Original question: PowerBook Duo 210 has a combined modem port/printer port in the left "leg". If one uses a MiniDock one has a separate modem port and a printer port. I have for several years been using the the PB 210 with a MiniDock and a modem connected to the modem port.

The other day I tried for the first time to use the PB 210 + modem without the MiniDock. Result "the serial port...may already be in use". I had disabled AppleTalk. I have been unable to locate what is wrong.

Equipment: PB Duo 210, System 7.1, upgr 3, FreePPP 2.5, Sportster 28.8 external modem

>name removed wrote
>>I had an identical problem with my 210.
>>This solution worked for me. Turn off AppleTalk twice.
>>
>>1) using the Chooser --
>>Click on the button "AppleTalk Inactive
>>
>>and 2) using the AppleTalk Control Panel.
>>Choose "user mode" from the edit menu of the AppleTalk Control Panel. >>Select "advanced"
>>Click on the "options" button in the main control panel window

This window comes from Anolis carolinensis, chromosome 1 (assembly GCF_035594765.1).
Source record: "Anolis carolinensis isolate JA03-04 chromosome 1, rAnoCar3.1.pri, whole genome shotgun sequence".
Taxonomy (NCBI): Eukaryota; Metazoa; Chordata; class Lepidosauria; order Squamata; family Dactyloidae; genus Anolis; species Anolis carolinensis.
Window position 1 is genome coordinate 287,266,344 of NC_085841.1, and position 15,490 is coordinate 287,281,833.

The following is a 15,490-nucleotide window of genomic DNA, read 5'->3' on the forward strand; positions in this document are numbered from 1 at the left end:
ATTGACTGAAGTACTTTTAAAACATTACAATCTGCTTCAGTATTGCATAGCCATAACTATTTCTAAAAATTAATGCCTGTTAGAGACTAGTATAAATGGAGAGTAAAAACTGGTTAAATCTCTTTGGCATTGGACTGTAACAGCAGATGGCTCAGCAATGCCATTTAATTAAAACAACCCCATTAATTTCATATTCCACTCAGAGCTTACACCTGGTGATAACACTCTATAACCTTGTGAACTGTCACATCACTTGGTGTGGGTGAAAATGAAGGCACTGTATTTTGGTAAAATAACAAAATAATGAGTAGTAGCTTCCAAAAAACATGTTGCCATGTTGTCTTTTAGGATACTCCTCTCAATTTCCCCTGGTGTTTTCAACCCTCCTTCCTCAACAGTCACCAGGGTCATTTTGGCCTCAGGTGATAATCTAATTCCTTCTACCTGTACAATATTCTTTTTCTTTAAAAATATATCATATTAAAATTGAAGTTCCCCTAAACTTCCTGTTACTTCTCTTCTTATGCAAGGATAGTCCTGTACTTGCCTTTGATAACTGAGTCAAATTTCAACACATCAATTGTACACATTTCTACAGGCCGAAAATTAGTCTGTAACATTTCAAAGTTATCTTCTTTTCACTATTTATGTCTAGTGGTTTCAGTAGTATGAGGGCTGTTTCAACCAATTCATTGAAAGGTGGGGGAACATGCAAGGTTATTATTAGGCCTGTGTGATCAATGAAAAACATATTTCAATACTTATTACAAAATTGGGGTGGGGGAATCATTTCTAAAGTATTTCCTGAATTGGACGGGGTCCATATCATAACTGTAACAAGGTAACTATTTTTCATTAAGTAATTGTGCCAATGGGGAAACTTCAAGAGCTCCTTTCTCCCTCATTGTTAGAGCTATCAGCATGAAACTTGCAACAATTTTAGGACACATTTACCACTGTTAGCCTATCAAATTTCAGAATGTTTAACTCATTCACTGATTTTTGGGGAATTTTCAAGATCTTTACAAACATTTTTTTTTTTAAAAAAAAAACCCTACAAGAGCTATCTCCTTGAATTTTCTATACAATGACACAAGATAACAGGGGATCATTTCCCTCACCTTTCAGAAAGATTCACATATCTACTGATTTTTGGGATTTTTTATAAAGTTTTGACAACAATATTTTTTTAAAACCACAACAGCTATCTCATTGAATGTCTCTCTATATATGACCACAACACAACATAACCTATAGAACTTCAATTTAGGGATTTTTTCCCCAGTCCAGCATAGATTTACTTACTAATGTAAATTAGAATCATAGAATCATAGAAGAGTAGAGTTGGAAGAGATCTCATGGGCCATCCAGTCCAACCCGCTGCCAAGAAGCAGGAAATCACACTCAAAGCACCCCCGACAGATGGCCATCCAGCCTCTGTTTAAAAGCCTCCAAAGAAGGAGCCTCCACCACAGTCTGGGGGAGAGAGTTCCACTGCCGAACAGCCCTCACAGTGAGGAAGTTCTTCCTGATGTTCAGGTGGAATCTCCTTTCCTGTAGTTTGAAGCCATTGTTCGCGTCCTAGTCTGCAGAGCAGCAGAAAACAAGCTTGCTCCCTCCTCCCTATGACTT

>>Select "inactive"
>>Close the control panel and restart.
>>
>>This was suggested by a representative from Olympus, when I was having >>trouble getting my camera to connect to the Modem/printer port. I am >>using System 8, so the dialog boxes may look a little different.
>>
>>Alternatively, a simple method is simply to remove the Appletalk control >>panel from the System folder and restart.

Let us all know how you get on Smile

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Tried it all

Thanks DrBunsen for your massive help!

I tried pratically all I read in the links and in the quotes you provided, with no avail: the problem persists.

The problem is that the MIDI interface is not sensed by OMS Setup. I'll give it some more try, then, if nothing good happens, I'll revive my (very) slow, (quite) old, (scandalously) cute Classic Colour to replace the Duo to run Galaxy Plus.

---
Roberto Giannotta
Trieste, Italy

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More memories